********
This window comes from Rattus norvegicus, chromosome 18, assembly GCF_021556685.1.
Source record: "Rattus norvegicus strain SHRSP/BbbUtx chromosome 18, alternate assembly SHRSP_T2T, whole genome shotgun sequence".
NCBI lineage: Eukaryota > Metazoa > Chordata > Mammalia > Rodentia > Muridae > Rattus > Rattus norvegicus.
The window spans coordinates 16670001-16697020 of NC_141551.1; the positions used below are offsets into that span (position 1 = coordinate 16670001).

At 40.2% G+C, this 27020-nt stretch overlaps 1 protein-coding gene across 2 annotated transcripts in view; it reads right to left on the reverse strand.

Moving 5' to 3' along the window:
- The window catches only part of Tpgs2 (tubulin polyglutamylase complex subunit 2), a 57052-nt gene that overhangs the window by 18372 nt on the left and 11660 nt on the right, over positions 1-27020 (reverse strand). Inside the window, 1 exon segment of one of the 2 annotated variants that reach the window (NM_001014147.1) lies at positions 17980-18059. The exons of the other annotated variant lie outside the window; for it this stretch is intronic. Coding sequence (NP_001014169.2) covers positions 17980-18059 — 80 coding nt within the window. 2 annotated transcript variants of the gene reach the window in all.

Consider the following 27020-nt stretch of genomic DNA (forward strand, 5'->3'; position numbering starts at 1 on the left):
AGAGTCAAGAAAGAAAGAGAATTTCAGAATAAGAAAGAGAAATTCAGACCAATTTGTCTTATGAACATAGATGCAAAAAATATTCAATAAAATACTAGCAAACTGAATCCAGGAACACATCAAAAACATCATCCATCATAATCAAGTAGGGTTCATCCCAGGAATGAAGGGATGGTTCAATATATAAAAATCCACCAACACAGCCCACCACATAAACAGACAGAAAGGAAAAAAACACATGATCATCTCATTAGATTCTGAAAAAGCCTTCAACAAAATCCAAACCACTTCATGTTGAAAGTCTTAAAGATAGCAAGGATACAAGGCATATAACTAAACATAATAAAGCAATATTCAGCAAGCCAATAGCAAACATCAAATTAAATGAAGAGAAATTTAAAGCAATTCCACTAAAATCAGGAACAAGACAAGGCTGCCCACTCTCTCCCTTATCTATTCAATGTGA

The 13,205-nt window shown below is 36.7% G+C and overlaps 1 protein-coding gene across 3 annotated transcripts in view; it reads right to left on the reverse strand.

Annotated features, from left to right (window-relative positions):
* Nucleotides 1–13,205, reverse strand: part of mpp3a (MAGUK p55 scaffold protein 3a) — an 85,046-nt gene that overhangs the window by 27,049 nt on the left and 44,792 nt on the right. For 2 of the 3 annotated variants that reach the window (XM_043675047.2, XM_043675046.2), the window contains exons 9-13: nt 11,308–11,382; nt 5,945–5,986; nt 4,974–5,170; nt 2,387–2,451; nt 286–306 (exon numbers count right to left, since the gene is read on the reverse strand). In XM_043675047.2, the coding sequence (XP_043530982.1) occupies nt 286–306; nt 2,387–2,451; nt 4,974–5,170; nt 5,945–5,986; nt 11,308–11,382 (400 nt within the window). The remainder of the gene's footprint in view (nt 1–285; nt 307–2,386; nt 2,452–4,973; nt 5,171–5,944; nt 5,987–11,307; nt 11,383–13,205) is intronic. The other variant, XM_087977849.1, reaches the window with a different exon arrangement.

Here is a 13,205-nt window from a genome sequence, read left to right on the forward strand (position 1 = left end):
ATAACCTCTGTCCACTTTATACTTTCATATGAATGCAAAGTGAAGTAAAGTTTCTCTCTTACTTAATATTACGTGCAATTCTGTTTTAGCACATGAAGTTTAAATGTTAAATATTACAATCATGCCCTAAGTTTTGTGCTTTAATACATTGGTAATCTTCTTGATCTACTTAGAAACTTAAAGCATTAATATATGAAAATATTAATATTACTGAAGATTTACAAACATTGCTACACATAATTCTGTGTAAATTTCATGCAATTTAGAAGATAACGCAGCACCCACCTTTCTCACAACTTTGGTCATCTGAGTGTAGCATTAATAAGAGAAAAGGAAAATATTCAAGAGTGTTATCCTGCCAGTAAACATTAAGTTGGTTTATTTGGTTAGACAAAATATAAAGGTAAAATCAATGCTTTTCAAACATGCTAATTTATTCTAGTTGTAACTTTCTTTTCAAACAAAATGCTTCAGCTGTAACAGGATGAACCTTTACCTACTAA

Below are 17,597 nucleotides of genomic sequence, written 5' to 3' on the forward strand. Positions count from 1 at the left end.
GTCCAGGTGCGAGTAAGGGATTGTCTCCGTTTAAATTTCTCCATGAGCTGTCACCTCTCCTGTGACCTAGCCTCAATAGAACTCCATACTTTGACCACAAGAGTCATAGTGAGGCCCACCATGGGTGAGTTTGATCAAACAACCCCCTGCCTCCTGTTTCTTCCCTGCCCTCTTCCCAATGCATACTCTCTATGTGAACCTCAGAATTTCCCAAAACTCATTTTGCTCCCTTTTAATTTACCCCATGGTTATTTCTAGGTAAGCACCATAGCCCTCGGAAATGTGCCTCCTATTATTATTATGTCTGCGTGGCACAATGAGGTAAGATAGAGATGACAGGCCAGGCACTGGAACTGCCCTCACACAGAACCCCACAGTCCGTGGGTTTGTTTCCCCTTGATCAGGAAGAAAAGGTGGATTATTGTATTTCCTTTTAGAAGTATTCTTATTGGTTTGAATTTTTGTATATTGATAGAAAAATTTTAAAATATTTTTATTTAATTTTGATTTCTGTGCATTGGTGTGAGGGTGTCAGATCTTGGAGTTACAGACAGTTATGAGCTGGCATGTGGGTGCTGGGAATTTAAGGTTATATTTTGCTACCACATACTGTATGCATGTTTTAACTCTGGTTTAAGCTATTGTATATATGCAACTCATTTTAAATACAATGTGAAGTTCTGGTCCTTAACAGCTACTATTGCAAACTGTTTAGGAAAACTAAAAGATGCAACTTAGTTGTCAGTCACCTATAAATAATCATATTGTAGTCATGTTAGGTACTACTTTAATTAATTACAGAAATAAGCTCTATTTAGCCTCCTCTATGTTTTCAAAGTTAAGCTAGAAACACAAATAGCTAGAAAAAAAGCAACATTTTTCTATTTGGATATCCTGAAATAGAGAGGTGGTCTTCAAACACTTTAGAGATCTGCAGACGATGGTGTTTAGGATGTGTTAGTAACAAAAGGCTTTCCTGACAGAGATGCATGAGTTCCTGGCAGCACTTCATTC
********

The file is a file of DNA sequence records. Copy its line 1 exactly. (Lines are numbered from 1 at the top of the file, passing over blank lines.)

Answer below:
This window comes from Rattus norvegicus, chromosome 18, assembly GCF_021556685.1.